What’s the number one issue for early stage founders?

angels

The founders I mentor are, with few exceptions, engineers and scientists, and as such they have a deep knowledge of their product’s subject domain and usually have made excellent progress on developing their product. But as angel Jeffery Potvin says in the Inc. article Need Funding? Ask This Angel for Advice, sub-titled Founders need resources to learn best practices around obtaining investments in their businesses: Most entrepreneurs are “builders, not sellers.”  I’m in violent agreement both with this quote and with the article’s sub-title. The number one issue, measured by the amount of time I spend mentoring founders about it, is how, when, why, and where to raise capital. I resonate with Mr. Potvin’s experience as a founder:

When entrepreneur turned angel investor Jeffery Potvin decided to turn some of his success into investments, he met a lot of interesting people with “great ideas and terrible pitches.” He says, “I kept seeing the same problem over and over: They couldn’t get attention and their value proposition didn’t make sense.

Early on in my career I was very fortunate to be mentored by an executive in Apple’s Higher Education group. She taught me about how to create visual and engaging pitches, pitches that were simple, clear, and compelling in conveying our value proposition. In other words, she was teaching me Apple’s best practices in creating pitches, as defined by its co-founder, Steve Jobs. (Perhaps proof of her success was in not only in our garnering an investment from Apple’s venture group, but for several other startups over the years.) I’ve created dozens and reviewed hundreds of pitches since that time. I find that pitch review is one of the key ways I can mentor founders. Mr. Potvin also has words worth reading about mentorship

“But throughout the years, and though through ups and downs, I always had mentors,” he says. “And there was a value in those mentorships.” However, they weren’t from the startup world. So, in retrospect, he realized that they didn’t always know how to guide him as he worked to build his first company Hardboot, which provides outsourced technical resources for enterprise companies. “But all the things I didn’t do right, I learned from. And with OPN, I want to help others learn how to do them so that they can drive their business forward.” In fact, he says he’s learned one simple lesson about whether a burgeoning business should seek investment: “If you want to grow a stable business, you don’t need money. If you want to grow fast, you need money.”

Im in total agreement with his last sentence, though I phrase it somewhat differently. I advise founders that investors invest in one thing: growth. If founders aren’t committed to building a high-growth company they should not pursue outside investment; rely on friends and family and customer revenue to support building a stable business.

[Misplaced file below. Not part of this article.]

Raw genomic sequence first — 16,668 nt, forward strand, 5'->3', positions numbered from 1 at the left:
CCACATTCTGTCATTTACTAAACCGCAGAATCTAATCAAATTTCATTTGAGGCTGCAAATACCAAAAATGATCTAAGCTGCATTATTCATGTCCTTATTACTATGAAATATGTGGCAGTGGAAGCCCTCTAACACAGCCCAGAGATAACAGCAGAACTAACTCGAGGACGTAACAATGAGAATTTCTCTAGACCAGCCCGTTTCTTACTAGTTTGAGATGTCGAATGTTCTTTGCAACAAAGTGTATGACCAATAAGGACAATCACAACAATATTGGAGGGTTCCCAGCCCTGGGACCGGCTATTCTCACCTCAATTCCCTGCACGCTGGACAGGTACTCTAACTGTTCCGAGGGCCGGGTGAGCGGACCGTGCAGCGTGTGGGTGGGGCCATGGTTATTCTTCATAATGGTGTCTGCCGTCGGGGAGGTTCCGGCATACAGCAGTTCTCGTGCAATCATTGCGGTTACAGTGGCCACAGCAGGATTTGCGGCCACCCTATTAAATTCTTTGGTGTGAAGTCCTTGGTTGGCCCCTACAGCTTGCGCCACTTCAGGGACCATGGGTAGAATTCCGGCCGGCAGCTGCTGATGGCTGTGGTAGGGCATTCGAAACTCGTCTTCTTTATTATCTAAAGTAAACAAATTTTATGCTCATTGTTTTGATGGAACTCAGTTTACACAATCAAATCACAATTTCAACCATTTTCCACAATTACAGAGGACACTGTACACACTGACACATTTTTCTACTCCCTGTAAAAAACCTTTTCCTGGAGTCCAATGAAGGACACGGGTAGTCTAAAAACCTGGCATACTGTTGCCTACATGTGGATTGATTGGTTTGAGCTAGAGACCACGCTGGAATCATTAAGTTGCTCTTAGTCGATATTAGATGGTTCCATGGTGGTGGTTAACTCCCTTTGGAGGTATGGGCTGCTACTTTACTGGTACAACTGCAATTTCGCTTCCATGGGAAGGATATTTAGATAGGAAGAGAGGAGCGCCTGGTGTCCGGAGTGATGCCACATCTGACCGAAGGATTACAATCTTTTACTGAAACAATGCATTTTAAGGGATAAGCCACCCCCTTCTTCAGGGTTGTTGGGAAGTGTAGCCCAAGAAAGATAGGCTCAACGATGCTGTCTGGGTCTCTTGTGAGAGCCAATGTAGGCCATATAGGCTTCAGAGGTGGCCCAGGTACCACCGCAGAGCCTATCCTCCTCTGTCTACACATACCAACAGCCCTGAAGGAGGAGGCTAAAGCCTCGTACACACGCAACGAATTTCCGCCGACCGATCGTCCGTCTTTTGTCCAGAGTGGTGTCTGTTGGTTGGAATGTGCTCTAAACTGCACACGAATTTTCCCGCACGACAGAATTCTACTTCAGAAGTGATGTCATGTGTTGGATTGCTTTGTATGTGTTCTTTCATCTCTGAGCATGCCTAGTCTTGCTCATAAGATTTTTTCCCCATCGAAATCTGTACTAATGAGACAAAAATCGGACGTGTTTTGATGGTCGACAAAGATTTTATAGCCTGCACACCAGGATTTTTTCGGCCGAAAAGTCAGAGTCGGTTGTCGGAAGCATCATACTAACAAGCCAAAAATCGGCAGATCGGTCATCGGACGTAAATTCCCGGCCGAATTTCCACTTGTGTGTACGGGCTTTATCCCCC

Here’s some additional advice from Mr. Potvin that is worth taking into account by founders thinking about raising capital:

There are a few other tips he’d offer to any founder, particularly those who are perfecting their pitch. “First, before you build anything, define your problem. Then verify it with a company or two. Second, being marketable is everything. Reduce risk. Work with an early customer to ensure that you are solving a problem and to show that there’s a market. And third, get in front of people–at pitch events, speaking at and attending conferences… work on that elevator pitch.”

Too often I find founders fixated on their product and raising capital. This is backwards: you need to focus on the problem you are solving and your customers. Just as form follows function, product follows problem. Too many founders have a solution in search of a problem. And I have to plead guilty to multiple violations of this dictum; I have learned this the hard way.

But nothing says engineers and scientists can’t be great sales people, a very few I have known have been. But if you are like most, you are a builder, not a seller and so my last bit of advice is to consider partnering with a business person with solid sales experience, who also loves your product and buys into your vision. And whether you bring on a sales savvy co-founder or not, take advantage of the multiple mentoring opportunities out there to get good advice on the best practices in raising capital.

Author: Mentorphile

Mentor, coach, and advisor to entrepreneurs, small businesses, and non-profit organizations. General manager with significant experience in both for-profit and non-profit organizations. Focus on media and information. On founding team of four venture-backed companies. Currently Chairman of Popsleuth, Inc., maker of the Endorfyn app for keeping fans updated on new stuff from their favorite artists.

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